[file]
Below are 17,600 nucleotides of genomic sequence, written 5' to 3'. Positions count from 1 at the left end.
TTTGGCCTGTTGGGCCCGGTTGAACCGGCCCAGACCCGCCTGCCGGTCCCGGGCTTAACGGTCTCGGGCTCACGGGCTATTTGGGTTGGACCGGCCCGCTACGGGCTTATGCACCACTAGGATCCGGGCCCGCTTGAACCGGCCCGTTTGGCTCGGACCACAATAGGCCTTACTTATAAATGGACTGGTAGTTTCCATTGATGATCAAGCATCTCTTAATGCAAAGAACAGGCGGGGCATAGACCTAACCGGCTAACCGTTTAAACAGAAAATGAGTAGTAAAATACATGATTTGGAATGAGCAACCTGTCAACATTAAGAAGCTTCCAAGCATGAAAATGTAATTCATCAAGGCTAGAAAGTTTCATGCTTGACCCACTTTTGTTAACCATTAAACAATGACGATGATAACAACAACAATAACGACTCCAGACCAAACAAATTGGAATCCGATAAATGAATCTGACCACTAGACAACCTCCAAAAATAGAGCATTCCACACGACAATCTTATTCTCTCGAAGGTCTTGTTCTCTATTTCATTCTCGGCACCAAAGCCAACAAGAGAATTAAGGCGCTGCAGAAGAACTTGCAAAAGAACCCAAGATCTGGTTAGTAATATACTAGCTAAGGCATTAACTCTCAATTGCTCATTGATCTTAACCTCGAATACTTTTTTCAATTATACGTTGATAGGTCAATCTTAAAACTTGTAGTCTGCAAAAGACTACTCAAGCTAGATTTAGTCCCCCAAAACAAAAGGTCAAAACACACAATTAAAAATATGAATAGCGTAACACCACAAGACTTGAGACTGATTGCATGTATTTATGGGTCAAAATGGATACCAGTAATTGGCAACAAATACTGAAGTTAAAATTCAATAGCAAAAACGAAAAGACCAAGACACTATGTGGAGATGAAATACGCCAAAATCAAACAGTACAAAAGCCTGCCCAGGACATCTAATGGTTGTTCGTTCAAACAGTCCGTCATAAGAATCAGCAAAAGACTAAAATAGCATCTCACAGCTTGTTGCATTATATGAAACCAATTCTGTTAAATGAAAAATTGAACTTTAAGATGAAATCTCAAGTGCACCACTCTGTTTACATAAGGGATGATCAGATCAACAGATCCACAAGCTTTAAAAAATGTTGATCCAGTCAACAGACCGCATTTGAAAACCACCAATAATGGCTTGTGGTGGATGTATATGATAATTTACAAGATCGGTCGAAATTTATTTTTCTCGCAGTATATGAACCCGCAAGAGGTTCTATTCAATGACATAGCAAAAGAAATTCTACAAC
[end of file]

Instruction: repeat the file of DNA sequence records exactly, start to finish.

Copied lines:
Below are 17,600 nucleotides of genomic sequence, written 5' to 3'. Positions count from 1 at the left end.
TTTGGCCTGTTGGGCCCGGTTGAACCGGCCCAGACCCGCCTGCCGGTCCCGGGCTTAACGGTCTCGGGCTCACGGGCTATTTGGGTTGGACCGGCCCGCTACGGGCTTATGCACCACTAGGATCCGGGCCCGCTTGAACCGGCCCGTTTGGCTCGGACCACAATAGGCCTTACTTATAAATGGACTGGTAGTTTCCATTGATGATCAAGCATCTCTTAATGCAAAGAACAGGCGGGGCATAGACCTAACCGGCTAACCGTTTAAACAGAAAATGAGTAGTAAAATACATGATTTGGAATGAGCAACCTGTCAACATTAAGAAGCTTCCAAGCATGAAAATGTAATTCATCAAGGCTAGAAAGTTTCATGCTTGACCCACTTTTGTTAACCATTAAACAATGACGATGATAACAACAACAATAACGACTCCAGACCAAACAAATTGGAATCCGATAAATGAATCTGACCACTAGACAACCTCCAAAAATAGAGCATTCCACACGACAATCTTATTCTCTCGAAGGTCTTGTTCTCTATTTCATTCTCGGCACCAAAGCCAACAAGAGAATTAAGGCGCTGCAGAAGAACTTGCAAAAGAACCCAAGATCTGGTTAGTAATATACTAGCTAAGGCATTAACTCTCAATTGCTCATTGATCTTAACCTCGAATACTTTTTTCAATTATACGTTGATAGGTCAATCTTAAAACTTGTAGTCTGCAAAAGACTACTCAAGCTAGATTTAGTCCCCCAAAACAAAAGGTCAAAACACACAATTAAAAATATGAATAGCGTAACACCACAAGACTTGAGACTGATTGCATGTATTTATGGGTCAAAATGGATACCAGTAATTGGCAACAAATACTGAAGTTAAAATTCAATAGCAAAAACGAAAAGACCAAGACACTATGTGGAGATGAAATACGCCAAAATCAAACAGTACAAAAGCCTGCCCAGGACATCTAATGGTTGTTCGTTCAAACAGTCCGTCATAAGAATCAGCAAAAGACTAAAATAGCATCTCACAGCTTGTTGCATTATATGAAACCAATTCTGTTAAATGAAAAATTGAACTTTAAGATGAAATCTCAAGTGCACCACTCTGTTTACATAAGGGATGATCAGATCAACAGATCCACAAGCTTTAAAAAATGTTGATCCAGTCAACAGACCGCATTTGAAAACCACCAATAATGGCTTGTGGTGGATGTATATGATAATTTACAAGATCGGTCGAAATTTATTTTTCTCGCAGTATATGAACCCGCAAGAGGTTCTATTCAATGACATAGCAAAAGAAATTCTACAAC